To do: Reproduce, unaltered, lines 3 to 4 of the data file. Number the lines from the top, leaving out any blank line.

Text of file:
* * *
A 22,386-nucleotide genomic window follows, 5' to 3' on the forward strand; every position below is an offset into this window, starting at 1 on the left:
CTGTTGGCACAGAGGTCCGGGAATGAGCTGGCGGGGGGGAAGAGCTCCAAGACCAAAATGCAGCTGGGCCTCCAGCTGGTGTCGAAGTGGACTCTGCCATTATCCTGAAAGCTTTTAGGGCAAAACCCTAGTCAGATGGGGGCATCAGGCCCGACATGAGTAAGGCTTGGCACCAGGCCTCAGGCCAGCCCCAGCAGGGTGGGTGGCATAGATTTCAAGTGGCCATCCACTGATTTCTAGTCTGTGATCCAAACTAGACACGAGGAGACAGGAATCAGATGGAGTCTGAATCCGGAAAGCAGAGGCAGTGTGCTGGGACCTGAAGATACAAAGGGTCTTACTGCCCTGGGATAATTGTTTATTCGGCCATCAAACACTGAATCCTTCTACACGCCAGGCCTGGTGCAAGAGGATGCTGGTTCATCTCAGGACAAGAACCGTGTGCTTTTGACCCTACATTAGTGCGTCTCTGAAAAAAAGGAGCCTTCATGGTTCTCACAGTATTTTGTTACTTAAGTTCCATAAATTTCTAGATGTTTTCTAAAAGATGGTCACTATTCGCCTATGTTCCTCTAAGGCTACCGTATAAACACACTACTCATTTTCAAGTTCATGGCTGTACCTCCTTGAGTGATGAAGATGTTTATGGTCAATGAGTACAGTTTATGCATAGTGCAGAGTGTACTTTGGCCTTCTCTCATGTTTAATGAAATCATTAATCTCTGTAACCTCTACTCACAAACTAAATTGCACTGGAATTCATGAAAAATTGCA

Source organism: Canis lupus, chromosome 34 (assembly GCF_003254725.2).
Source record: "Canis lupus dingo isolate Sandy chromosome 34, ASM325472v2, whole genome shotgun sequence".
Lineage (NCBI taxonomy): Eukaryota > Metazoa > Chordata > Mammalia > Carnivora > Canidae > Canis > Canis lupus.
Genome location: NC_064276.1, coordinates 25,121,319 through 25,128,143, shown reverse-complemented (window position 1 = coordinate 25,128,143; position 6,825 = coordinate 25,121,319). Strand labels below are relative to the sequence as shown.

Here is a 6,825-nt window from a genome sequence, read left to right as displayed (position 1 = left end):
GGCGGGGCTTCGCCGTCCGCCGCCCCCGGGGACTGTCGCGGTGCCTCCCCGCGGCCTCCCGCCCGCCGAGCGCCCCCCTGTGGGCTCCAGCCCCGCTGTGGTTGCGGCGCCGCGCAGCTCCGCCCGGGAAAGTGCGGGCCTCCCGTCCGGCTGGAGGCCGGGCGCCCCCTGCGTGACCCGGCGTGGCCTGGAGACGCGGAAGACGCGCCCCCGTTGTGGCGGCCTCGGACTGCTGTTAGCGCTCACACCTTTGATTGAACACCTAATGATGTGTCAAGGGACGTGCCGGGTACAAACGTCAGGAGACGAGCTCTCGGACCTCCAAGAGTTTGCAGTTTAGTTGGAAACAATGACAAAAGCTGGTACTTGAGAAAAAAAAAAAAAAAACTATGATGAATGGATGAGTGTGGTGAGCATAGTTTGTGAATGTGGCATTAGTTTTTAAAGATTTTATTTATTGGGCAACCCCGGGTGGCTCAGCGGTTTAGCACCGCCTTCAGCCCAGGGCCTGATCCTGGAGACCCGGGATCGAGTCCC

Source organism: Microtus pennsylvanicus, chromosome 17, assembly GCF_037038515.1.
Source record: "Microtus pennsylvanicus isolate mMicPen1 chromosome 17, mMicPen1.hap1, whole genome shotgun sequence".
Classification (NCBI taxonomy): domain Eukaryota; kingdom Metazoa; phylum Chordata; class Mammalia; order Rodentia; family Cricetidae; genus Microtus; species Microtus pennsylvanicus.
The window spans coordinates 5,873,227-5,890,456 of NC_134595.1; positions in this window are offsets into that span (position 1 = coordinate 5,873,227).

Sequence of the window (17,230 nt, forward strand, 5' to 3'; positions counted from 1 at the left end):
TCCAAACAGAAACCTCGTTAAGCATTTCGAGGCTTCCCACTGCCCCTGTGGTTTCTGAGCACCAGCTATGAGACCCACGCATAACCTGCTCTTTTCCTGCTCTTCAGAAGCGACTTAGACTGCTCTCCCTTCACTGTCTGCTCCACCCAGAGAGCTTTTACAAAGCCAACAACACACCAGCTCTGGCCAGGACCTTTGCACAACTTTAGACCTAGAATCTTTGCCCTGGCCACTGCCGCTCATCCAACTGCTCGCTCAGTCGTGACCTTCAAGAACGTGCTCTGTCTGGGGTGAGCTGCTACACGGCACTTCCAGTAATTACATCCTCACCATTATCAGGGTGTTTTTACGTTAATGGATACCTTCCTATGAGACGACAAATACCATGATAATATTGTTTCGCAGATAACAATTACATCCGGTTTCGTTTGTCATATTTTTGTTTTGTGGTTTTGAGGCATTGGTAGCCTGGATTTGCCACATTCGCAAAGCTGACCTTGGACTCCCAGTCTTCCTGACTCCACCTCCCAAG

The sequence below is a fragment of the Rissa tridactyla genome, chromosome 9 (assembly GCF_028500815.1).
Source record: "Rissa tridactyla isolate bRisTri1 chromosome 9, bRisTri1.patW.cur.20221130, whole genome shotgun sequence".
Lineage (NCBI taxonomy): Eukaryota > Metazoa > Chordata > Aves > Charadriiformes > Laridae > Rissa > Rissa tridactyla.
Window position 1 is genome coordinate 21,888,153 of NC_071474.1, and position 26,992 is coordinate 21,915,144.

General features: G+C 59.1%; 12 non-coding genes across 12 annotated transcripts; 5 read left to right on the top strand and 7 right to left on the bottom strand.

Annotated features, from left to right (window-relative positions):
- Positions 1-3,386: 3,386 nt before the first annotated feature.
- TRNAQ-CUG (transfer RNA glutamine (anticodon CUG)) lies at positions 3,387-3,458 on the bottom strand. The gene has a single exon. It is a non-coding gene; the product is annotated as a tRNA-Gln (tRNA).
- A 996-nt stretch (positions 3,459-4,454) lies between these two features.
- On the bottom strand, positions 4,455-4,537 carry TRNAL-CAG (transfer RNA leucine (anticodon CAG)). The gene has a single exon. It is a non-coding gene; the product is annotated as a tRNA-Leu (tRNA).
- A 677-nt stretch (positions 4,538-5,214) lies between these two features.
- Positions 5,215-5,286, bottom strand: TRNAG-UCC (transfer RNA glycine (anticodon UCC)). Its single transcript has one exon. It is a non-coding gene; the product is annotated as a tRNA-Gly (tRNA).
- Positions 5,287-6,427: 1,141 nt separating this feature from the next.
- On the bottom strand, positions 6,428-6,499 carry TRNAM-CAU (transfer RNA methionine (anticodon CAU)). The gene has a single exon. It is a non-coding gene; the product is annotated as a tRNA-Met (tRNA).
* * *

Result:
Source organism: Canis lupus, chromosome 34 (assembly GCF_003254725.2).
Source record: "Canis lupus dingo isolate Sandy chromosome 34, ASM325472v2, whole genome shotgun sequence".